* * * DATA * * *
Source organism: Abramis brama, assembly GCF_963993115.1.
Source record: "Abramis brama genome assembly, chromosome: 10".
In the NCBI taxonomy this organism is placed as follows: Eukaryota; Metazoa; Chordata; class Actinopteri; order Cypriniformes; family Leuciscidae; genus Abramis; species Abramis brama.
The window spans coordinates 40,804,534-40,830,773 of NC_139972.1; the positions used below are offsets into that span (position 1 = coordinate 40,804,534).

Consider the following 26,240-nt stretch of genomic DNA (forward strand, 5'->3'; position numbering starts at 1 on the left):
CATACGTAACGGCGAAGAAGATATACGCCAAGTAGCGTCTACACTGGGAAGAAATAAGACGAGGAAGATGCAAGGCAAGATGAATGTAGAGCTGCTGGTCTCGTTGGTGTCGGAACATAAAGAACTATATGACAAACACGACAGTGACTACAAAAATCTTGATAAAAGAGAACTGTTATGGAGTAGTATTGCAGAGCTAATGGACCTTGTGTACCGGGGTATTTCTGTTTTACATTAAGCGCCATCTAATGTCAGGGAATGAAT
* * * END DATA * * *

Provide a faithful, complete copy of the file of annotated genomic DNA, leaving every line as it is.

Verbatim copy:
Source organism: Abramis brama, assembly GCF_963993115.1.
Source record: "Abramis brama genome assembly, chromosome: 10".
In the NCBI taxonomy this organism is placed as follows: Eukaryota; Metazoa; Chordata; class Actinopteri; order Cypriniformes; family Leuciscidae; genus Abramis; species Abramis brama.
The window spans coordinates 40,804,534-40,830,773 of NC_139972.1; the positions used below are offsets into that span (position 1 = coordinate 40,804,534).

Consider the following 26,240-nt stretch of genomic DNA (forward strand, 5'->3'; position numbering starts at 1 on the left):
CATACGTAACGGCGAAGAAGATATACGCCAAGTAGCGTCTACACTGGGAAGAAATAAGACGAGGAAGATGCAAGGCAAGATGAATGTAGAGCTGCTGGTCTCGTTGGTGTCGGAACATAAAGAACTATATGACAAACACGACAGTGACTACAAAAATCTTGATAAAAGAGAACTGTTATGGAGTAGTATTGCAGAGCTAATGGACCTTGTGTACCGGGGTATTTCTGTTTTACATTAAGCGCCATCTAATGTCAGGGAATGAAT